Now to the subject of drinking – I used to enjoy my beer and the occasional well-made Bloody Mary, until a decade ago. I was never a hard drinker like a lot of other people I know. I quit having even that occasional drink on my volition, after being diagnosed with diabetes. I am not even the kind of guy who preaches on the ills of boozing either. I have friends who can drink an entire bottle of whisky and I have no issues with that. I still enjoy their company, because they don’t behave like idiots. The problem is with people who think a teetotaller isn’t macho. If macho means, getting into a fight at a bar or a restaurant to impress the women around, or falling into a gutter, or crashing the car into a lamppost after a few pegs, I am glad I don’t drink.

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Comments
  1. H V Kumar says:

    Vegetarianism and non-vegetarianism are so ingrained in most from their childhood onwards that each regards the other with bemusement and pity! It is only the “brahmins”-turned-non-vegetarians who can probably understand the mortification of a vegetarian when confronted with fish, meat and such like. If in Bengal, your hosts are horrified if you say that “hilsa” fish is not vegetarian. If from Kerala, you have to eat beef.

  2. Soumyadeep says:

    made for an awesome read sir. remember the time i had cooked chicken and offered you in the mess? and you mentioned you’re a vegetarian by choice. yeas, i was a little bemused, but most of my friends are vegetarians, so i hadn’t had any issues with that. nice way of mentioning about the way people look at you in a horrified expression when you say you don’t eat a particular dish (animal). I’m a Brahmin, and beef is definitely not my thing, but i have friends who are Brahmins, but eat beef, and look at me as if i’m an alien when i say i don’t eat beef. perceptions is all that we use to define people. now coming to the earlier comment by H V Kumar. “If in Bengal, your hosts are horrified if you say that “hilsa” fish is not vegetarian. If from Kerala, you have to eat beef.”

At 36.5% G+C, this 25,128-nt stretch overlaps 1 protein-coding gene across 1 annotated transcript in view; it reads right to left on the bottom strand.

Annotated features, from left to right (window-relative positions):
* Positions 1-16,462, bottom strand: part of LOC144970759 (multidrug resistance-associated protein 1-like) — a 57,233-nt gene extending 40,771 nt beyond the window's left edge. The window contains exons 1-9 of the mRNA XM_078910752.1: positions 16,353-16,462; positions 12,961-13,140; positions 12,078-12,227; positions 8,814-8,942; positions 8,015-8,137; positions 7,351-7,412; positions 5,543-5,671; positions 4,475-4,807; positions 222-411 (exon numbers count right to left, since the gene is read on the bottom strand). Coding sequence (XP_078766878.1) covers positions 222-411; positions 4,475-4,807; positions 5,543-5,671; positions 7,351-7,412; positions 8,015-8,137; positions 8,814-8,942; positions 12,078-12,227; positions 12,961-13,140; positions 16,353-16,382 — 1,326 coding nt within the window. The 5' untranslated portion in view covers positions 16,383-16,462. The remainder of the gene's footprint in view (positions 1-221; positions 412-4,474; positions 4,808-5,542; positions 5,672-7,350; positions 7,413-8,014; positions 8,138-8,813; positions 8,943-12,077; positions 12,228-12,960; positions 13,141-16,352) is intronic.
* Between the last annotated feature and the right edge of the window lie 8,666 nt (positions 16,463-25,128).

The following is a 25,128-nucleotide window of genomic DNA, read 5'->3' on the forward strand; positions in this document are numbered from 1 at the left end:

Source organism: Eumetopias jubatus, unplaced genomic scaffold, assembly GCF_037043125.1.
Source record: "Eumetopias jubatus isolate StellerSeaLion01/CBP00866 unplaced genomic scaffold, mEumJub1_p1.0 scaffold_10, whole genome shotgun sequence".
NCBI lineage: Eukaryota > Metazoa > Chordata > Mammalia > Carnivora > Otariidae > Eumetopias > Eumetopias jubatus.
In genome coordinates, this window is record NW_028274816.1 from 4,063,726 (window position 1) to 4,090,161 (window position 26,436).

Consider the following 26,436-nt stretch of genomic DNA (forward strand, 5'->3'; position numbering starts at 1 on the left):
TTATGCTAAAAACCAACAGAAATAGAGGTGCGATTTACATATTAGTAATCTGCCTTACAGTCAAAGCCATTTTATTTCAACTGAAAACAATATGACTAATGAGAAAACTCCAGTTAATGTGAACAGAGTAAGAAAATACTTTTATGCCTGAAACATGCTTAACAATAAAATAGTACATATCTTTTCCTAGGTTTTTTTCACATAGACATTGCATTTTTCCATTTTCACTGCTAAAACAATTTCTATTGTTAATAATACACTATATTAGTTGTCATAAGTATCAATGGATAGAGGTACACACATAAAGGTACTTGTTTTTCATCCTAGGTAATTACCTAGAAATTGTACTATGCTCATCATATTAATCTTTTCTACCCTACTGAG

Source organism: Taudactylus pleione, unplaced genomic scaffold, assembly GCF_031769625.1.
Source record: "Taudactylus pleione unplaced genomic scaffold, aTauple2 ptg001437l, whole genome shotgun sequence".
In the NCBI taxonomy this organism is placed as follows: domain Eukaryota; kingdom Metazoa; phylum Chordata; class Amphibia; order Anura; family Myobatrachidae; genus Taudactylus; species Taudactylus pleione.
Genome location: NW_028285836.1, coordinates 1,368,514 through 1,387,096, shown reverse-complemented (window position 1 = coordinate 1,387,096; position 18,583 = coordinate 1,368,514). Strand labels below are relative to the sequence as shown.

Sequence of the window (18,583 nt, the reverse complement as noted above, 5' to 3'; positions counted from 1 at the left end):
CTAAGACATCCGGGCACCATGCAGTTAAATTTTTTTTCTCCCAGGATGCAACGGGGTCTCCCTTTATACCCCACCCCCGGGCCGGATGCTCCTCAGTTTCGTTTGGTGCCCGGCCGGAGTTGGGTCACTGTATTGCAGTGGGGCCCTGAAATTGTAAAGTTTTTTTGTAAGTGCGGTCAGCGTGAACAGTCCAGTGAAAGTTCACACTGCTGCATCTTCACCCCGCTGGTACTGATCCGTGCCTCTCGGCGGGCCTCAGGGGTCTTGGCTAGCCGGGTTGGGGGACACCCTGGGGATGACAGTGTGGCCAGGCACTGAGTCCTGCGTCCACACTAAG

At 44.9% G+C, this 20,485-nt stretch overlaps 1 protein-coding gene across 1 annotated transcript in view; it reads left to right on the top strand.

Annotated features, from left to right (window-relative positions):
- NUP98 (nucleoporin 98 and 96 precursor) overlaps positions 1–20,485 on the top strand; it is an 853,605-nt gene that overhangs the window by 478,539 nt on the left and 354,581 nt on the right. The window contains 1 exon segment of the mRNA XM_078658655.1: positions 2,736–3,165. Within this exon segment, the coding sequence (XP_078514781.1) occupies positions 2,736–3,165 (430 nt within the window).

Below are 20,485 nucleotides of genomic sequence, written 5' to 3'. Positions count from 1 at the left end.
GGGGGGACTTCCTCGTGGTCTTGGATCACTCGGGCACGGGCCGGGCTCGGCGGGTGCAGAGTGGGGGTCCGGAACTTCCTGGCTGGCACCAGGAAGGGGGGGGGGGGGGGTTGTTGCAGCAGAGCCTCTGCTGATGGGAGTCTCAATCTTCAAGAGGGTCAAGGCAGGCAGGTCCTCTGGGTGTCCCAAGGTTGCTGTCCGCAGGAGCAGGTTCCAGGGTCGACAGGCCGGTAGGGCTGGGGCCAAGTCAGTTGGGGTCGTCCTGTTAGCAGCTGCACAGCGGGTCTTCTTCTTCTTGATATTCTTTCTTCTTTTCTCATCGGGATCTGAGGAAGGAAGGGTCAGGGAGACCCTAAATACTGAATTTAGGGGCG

I totally disagree. I’m a Bengali, brahmin, and Hilsa or Ilish is anything but vegetarian. It’s a fish for god’s sake. agreed that it’s one of the most popular fish in Bengal, and loved by almost every bengali household. however, calling it vegetarian just because of it’s popularity is utterly ridiculous. Mr Kumar needs to know what he’s saying before making a foolish comment like the one above. My due respects to him, but what he mentioned, is wrong.

  3. H V Kumar says:

    I agree, fish is not vegetarian, but the point I was making is that habits and cultural mores overshadow narrow definitions of brahminism and vegetarianism. It is like Jains do not think underground vegetables should be eaten or some old gen people do not touch onions even when they are vegetarian. Till recently, true vegetarians in South India would think twice about eating even mushrooms! In South East Asia, sea food cuisine is so much a way of life that no meal is complete without it. It is like the European notion of “vegan”ism – even cow’s milk is not vegetarian, it is an animal product.